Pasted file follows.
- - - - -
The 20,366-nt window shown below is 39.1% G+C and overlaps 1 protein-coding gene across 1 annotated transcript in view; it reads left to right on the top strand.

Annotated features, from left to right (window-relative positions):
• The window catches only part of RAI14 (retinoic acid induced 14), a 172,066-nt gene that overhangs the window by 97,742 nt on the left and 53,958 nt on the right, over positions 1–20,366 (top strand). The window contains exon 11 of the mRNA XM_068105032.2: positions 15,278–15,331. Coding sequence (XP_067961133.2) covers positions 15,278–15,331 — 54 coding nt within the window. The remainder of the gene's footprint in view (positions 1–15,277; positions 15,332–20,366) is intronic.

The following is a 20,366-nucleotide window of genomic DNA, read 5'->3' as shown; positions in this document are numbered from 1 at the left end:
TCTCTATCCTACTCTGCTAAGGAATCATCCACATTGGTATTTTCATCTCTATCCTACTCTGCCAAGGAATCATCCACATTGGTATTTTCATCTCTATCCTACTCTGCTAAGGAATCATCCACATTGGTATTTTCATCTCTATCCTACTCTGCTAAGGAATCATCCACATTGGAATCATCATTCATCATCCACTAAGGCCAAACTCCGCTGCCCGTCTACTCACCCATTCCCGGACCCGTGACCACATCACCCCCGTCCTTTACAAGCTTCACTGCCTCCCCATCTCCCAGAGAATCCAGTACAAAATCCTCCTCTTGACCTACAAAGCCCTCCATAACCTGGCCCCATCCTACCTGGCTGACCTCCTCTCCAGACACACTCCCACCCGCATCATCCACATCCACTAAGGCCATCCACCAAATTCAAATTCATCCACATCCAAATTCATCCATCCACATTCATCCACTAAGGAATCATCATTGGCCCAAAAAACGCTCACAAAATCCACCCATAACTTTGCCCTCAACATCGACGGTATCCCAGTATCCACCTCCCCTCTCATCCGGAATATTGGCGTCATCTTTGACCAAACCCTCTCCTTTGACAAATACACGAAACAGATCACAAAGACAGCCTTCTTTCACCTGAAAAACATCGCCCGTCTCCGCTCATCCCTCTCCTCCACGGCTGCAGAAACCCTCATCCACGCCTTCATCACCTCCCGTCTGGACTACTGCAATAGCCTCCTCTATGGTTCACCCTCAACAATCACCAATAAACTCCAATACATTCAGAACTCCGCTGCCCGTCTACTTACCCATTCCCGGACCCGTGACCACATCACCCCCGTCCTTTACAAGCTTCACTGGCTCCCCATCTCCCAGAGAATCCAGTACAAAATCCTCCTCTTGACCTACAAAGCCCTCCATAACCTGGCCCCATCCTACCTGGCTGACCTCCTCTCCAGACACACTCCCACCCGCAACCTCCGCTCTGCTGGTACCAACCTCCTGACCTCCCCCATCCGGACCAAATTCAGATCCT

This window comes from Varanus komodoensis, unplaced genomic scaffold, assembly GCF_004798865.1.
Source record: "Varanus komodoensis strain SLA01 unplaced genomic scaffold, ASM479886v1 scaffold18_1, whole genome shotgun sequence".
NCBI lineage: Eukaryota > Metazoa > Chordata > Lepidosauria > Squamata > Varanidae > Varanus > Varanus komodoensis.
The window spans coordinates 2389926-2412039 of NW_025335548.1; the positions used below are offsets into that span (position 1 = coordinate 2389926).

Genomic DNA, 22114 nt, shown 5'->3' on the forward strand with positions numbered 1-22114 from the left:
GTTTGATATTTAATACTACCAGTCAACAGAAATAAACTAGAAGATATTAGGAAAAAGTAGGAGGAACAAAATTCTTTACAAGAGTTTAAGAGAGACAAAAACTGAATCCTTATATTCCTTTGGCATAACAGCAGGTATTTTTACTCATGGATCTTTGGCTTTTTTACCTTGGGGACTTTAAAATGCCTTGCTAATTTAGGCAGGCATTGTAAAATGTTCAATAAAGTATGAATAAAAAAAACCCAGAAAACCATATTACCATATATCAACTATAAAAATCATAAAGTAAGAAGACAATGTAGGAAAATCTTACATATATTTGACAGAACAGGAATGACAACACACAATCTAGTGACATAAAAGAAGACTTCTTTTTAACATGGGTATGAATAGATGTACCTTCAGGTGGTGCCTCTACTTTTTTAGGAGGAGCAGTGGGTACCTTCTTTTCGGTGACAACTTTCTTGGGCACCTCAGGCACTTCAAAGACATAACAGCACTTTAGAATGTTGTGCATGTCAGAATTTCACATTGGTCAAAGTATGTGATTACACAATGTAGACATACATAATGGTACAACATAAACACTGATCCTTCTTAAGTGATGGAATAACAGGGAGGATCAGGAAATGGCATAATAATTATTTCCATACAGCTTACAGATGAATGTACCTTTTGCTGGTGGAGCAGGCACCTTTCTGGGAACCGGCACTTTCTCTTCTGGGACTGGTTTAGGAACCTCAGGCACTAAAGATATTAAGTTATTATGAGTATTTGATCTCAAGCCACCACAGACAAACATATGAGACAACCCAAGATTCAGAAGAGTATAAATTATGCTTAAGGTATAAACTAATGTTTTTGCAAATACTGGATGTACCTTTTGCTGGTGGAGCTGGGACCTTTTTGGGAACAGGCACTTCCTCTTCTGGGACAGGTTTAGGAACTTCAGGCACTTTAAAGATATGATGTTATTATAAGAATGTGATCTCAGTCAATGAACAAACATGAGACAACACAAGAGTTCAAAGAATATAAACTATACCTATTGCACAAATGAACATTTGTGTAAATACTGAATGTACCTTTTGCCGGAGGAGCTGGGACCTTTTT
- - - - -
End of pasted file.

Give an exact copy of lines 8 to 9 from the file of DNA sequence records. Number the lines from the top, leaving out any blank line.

NCBI lineage: Eukaryota > Metazoa > Chordata > Lepidosauria > Squamata > Varanidae > Varanus > Varanus komodoensis.
The window spans coordinates 2389926-2412039 of NW_025335548.1; the positions used below are offsets into that span (position 1 = coordinate 2389926).